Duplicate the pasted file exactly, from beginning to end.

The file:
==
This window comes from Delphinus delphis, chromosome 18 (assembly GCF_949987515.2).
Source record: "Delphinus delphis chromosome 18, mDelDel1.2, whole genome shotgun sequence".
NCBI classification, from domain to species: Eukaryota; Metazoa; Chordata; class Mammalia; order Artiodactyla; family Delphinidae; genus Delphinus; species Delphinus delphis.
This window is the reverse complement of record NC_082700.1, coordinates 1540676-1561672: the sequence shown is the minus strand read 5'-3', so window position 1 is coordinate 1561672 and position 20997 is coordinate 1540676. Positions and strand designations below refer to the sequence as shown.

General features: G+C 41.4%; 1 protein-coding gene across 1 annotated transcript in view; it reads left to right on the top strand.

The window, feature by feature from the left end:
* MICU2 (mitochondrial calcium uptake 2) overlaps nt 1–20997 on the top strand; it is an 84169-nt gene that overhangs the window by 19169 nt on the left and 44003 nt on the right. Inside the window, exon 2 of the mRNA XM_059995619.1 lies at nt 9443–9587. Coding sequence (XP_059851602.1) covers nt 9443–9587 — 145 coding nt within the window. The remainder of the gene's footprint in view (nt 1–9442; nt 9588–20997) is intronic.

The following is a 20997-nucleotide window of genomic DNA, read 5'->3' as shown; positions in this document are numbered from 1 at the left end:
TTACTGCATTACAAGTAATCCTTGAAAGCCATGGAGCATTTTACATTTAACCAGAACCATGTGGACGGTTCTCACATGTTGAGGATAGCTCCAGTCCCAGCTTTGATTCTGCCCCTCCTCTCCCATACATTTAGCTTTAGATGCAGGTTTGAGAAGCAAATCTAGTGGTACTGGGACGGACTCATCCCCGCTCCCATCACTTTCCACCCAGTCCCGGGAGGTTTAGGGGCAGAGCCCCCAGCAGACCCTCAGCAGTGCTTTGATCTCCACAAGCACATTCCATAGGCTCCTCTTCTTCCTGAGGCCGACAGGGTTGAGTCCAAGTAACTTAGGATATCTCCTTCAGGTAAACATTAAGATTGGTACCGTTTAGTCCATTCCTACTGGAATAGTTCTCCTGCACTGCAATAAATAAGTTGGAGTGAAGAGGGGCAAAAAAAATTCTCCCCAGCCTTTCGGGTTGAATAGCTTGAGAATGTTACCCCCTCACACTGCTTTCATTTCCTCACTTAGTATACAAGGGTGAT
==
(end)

This window comes from Delphinus delphis, chromosome 18 (assembly GCF_949987515.2).
Source record: "Delphinus delphis chromosome 18, mDelDel1.2, whole genome shotgun sequence".
NCBI classification, from domain to species: Eukaryota; Metazoa; Chordata; class Mammalia; order Artiodactyla; family Delphinidae; genus Delphinus; species Delphinus delphis.
This window is the reverse complement of record NC_082700.1, coordinates 1540676-1561672: the sequence shown is the minus strand read 5'-3', so window position 1 is coordinate 1561672 and position 20997 is coordinate 1540676. Positions and strand designations below refer to the sequence as shown.

General features: G+C 41.4%; 1 protein-coding gene across 1 annotated transcript in view; it reads left to right on the top strand.

The window, feature by feature from the left end:
* MICU2 (mitochondrial calcium uptake 2) overlaps nt 1–20997 on the top strand; it is an 84169-nt gene that overhangs the window by 19169 nt on the left and 44003 nt on the right. Inside the window, exon 2 of the mRNA XM_059995619.1 lies at nt 9443–9587. Coding sequence (XP_059851602.1) covers nt 9443–9587 — 145 coding nt within the window. The remainder of the gene's footprint in view (nt 1–9442; nt 9588–20997) is intronic.

The following is a 20997-nucleotide window of genomic DNA, read 5'->3' as shown; positions in this document are numbered from 1 at the left end:
TTACTGCATTACAAGTAATCCTTGAAAGCCATGGAGCATTTTACATTTAACCAGAACCATGTGGACGGTTCTCACATGTTGAGGATAGCTCCAGTCCCAGCTTTGATTCTGCCCCTCCTCTCCCATACATTTAGCTTTAGATGCAGGTTTGAGAAGCAAATCTAGTGGTACTGGGACGGACTCATCCCCGCTCCCATCACTTTCCACCCAGTCCCGGGAGGTTTAGGGGCAGAGCCCCCAGCAGACCCTCAGCAGTGCTTTGATCTCCACAAGCACATTCCATAGGCTCCTCTTCTTCCTGAGGCCGACAGGGTTGAGTCCAAGTAACTTAGGATATCTCCTTCAGGTAAACATTAAGATTGGTACCGTTTAGTCCATTCCTACTGGAATAGTTCTCCTGCACTGCAATAAATAAGTTGGAGTGAAGAGGGGCAAAAAAAATTCTCCCCAGCCTTTCGGGTTGAATAGCTTGAGAATGTTACCCCCTCACACTGCTTTCATTTCCTCACTTAGTATACAAGGGTGAT